Wei Cho's Reviews > Shrine of the Desert Mage

Shrine of the Desert Mage by Stephen Goldin
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Jan 30, 2012

really liked it
bookshelves: fantasy, request-review

I enjoyed this book very much. I think it was a great journey through Arab-style setting and the immense expanse of desert and magic. The story was good, the descriptive words were captivating, the imagery was well-used, and the metaphors were sort of overused (but I couldn't expect less from a story featuring sages and mages).

The characters were well formed, each with distinct characteristics, personalities, souls, and motivations. I like the characterization and plot development that the story took from its beginnings. It seeped in me a feel of familiarity and growth. As the story progressed, more twists were added to the story, making it an exciting read. Though I must confess that many of the twists and whatnot were kind of predictable. For instance, I knew that Jafar would end up with Cari's ring ten chapters before it actually happened. And that some way or the other, Jafar and Ahmad will end up traveling together. The story, though somewhat original, has a familiar sound from all the fantasy-like stories preceding this one. Though "Shrine of the Desert Mage" has its merits as well.

I didn't like how the first book "ended", like it creates an immediate link to the next installment without giving this installment a proper ending. For example, I don't know what happened to Hakem Rafi and Aeshma other that they escaped. For some reason, at the end of the book, the story shifted and focused more on Ahmad, Umar, Jafar, Selima, and Cari and forgot all about everyone else. One thing that I liked about this story was the objectivity and partiality that the author presented each character, giving the same importance to each one. When I first started reading, I couldn't define who the main characters were because he (the author) wrote of everybody with the same importance.

As for the story, great story, as I mentioned before. For some reason I like Cari the best, and Jafar the least. But that might be because of how Jafar cunningly deceived Cari in the beginning. For the technical part of the writing, I can tell the author did a great job at studying the Middle East and desert-like traditions because the entire book was infused with it. He also used beautiful, artistic, and poetic words to describe many of the settings and instances of the book. I feel that I learned a lot of vocabulary words and customs and traditions from that faraway land.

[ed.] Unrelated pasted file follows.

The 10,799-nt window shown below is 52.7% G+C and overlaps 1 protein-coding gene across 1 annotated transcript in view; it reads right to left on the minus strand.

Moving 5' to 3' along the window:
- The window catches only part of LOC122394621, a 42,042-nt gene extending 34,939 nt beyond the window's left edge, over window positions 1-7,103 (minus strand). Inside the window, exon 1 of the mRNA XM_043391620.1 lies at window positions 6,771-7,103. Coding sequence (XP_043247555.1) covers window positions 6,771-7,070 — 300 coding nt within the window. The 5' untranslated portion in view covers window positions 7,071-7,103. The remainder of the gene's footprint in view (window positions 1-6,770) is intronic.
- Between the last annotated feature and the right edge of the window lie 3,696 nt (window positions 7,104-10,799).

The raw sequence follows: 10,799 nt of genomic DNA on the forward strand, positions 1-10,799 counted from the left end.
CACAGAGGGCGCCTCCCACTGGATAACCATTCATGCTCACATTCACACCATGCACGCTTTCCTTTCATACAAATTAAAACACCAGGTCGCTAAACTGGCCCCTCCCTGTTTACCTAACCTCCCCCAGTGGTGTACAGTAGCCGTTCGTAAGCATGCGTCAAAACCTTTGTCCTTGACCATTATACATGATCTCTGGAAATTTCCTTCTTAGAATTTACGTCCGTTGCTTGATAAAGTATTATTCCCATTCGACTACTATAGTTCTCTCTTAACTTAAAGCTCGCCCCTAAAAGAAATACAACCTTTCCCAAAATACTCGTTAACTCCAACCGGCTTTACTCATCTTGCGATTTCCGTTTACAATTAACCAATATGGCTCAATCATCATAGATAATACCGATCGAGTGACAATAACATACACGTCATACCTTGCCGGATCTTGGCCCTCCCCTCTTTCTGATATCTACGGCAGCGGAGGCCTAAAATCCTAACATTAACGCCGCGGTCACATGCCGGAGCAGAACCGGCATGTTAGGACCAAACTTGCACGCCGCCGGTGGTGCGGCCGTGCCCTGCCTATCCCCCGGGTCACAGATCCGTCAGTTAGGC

One thing I was slightly annoyed with was how Umar told Ahmad to recite the origin of Parsina to him. It felt like the author was trying to explain the origins of the world through the mouths of their characters, which I find highly acceptable, but overused by so many authors.

The reason I didn't give this a five star (as I wanted to) was because the story didn't "hook" me. I didn't feel the urge to grab my kindle and read it until I felt satisfied with the amount of reading I did during that determined time, or finished it in one day. However, I do recommend this book.

Well, overall I think this is a great story, beautiful writing style, in-depth analysis and presentation of a totally different culture, and spell-binding story. I will welcome the second installment with much eagerness.
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Reading Progress

January 30, 2012 – Started Reading
January 30, 2012 – Shelved
February 1, 2012 –
page 68
February 5, 2012 – Shelved as: fantasy
February 5, 2012 – Finished Reading
October 3, 2012 – Shelved as: request-review

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